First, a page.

Trying to Be More Positive This Year? This Is the Simple Phrase an Expert Swears By
If you spent any part of last year in a less-than-sunny mood, nobody would blame you: Suddenly, people were tasked with navigating a whole new way of life, with little information or reprieve. And you likely don’t need to be reminded of the ways in which you juggled Zoom calls, deadlines, remote-learning, and everyday household chores like making dinner or switching out the laundry before it mildews—you’re probably still trying to find a balance amidst the chaos!
But now it’s 2021 (seriously, how?!) and you want to face each day with optimism. Take a cue from writer and life coach Doug Marshall, who finds strength in a set of five words to help in when times were tough.
The phrase? “I’m okay in this moment.”
As Marshall tells Apartment Therapy, the phrase was part of a lifestyle overhaul at a time when he hit an “emotional bottom.”
“In 2010 I was living an unmanageable life in New York filled with anxiety and a litany of mental health issues… at the time a therapist and prescription weren’t enough,” he says. “I needed something that would work on my mental health wellness in any moment. I was desperate enough to try meditation, breathing, and saying affirmations like ‘I’m OK in this moment’ after a friend suggested it.”
Marshall notes that he “started to feel good,” and that he was “naturally more positive and my energy got brighter.” And when he started to feel better, he tried to keep the momentum going. “It’s not a cure-all,” he says of mantras like this, “but it makes you feel better and when you feel better, you see more possibilities.”
In a 2015 study, researchers found that self-affirmation lights up the same parts of the brain that respond to “pleasurable” experiences. “Affirmation takes advantage of our reward circuits, which can be quite powerful,” the lead researcher on the study said at the time. “Many studies have shown that these circuits can do things like dampen pain and help us maintain balance in the face of threats.”
The snowball effect of a good mood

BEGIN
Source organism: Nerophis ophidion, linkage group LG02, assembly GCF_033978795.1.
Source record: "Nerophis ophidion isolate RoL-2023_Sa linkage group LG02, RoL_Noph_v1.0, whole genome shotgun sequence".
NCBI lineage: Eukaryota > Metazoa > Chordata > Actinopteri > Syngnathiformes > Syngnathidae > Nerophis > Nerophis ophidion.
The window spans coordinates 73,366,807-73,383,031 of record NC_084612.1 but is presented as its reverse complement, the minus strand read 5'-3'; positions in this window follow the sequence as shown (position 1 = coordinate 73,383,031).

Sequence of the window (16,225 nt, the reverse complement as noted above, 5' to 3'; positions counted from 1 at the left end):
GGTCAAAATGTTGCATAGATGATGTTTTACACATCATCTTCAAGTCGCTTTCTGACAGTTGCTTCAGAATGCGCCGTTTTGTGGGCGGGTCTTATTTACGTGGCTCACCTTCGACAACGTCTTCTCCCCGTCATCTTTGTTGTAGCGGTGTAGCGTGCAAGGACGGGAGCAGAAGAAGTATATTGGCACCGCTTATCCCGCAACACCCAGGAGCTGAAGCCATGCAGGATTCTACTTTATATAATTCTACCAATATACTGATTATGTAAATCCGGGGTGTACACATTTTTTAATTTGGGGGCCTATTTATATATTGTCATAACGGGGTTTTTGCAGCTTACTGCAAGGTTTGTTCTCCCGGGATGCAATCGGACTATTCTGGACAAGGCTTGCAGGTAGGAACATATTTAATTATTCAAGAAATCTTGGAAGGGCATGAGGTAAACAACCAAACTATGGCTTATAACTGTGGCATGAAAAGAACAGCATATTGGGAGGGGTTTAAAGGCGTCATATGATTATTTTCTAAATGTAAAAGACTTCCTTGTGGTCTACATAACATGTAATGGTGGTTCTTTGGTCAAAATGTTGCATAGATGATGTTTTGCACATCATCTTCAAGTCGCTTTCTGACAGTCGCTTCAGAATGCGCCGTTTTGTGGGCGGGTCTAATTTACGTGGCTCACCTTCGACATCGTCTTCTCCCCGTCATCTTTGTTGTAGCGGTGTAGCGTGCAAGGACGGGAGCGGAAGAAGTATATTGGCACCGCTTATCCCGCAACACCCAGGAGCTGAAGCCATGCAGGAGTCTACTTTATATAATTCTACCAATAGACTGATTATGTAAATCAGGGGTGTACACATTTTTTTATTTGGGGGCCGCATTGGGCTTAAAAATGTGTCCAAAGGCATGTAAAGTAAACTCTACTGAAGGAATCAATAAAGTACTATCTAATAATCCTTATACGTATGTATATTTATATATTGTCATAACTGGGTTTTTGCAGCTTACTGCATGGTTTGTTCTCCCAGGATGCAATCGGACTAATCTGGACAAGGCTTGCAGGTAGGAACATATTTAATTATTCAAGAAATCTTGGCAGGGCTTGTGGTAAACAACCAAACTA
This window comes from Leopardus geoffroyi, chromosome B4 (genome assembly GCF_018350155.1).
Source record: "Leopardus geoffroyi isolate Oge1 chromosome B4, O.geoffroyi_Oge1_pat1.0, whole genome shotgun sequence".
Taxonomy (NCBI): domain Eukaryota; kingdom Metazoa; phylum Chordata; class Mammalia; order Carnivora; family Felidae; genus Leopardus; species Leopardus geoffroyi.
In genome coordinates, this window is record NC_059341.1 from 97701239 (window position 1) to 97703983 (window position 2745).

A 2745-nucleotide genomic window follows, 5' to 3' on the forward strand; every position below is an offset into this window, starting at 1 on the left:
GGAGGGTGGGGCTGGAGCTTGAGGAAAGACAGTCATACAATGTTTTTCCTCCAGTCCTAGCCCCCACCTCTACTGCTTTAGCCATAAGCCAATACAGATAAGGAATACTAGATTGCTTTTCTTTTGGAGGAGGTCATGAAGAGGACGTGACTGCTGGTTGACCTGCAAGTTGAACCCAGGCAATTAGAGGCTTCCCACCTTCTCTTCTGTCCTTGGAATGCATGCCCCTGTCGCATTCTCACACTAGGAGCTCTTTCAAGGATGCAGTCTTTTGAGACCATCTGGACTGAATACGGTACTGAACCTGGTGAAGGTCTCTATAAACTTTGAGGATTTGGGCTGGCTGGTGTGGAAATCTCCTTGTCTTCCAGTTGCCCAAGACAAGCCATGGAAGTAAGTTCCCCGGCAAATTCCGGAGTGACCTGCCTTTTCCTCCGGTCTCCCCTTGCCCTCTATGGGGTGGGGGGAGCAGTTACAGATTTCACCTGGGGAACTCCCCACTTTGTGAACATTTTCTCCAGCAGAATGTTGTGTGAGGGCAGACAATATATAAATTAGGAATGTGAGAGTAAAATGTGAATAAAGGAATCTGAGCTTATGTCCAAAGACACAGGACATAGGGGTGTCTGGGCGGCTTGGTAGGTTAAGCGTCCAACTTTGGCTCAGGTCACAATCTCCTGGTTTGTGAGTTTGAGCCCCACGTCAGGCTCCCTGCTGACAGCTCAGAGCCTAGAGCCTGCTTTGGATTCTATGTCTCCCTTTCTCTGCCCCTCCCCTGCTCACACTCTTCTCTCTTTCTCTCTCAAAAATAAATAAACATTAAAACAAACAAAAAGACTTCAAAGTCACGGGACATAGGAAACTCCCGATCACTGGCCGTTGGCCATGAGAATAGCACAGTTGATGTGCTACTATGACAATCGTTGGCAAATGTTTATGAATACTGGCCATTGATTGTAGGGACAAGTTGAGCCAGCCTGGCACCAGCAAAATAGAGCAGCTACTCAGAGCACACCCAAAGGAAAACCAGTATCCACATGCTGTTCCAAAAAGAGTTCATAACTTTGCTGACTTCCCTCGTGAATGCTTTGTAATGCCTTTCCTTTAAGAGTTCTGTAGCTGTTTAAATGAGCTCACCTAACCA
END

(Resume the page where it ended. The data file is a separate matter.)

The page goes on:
For Marshall, the shift in his thinking helped him become more mindful, which he defines “in terms of my personal energy,” he says. “When my energy is good and I’m feeling good, I’m aware of my surroundings and I feel connected to the world. My energy informs my mindset so I work on my energy. Basically, I practice mindfulness tools like meditation, affirmations, movement and breath work in order to clean up my energy on a daily basis so I can feel good and live a more productive life.”
If that sounds like something you’re after this year, Marshall recommends dancing around your room for a few minutes, or trying to meditate for just a few minutes. (He warns not to overdo it and shoot for a 20-minute meditation session if you’re new to the practice—the point is to find a practice you can stick to in the long haul.) “Even if life totally sucks, if you meditate or be conscious of your breath for five minutes, you could shift your energy and you begin to feel more empowered and you might see possibility rather than lack,” he says.
It’s okay to acknowledge a bad mood (for a few minutes)
Bad things—and bad moods—happen. The trick to avoid blowing up in the long haul? Honoring that feeling in the moment, before committing yourself to doing something about it.
“You know those people who are like, ‘I never get mad’?” Marshall asks. “They just don’t allow themselves the luxury of letting it out. Hopefully you won’t be near them when they snap one day.” Venting, he adds, helps you “let the steam out” before you pivot toward finding a productive solution, but it’s worth keeping your complaining to a few minutes maximum. “Let it out, but then be willing to change it.”
Resolution: Start each day with an affirmation
Motivational phrases are by no means one-size-fits-all—a statement that served you last week might not do anything for you today, and that’s OK. Just as importantly, the phrase doesn’t need to be complicated or deep, especially when you’re getting into the swing of a new habit.
“Set intentions for the day and keep it super simple,” Marshall advises. “Just say, things like, ‘I want to have a good day. I will take care of my energy today. I will find ways to feel good. I will be kind to people today. I will show up to my job with an open mind. I will be loving and kind to myself today.’ Even saying a few sentences like that in the morning raises your energy and primes your day.”
And that, he adds, can have a major impact in both your life and your year. “I believe mindfulness is really about being aware of your energy and knowing how to care for it,” he says. “When you change your energy, you can change the world.”
Additional reporting by Kara Nesvig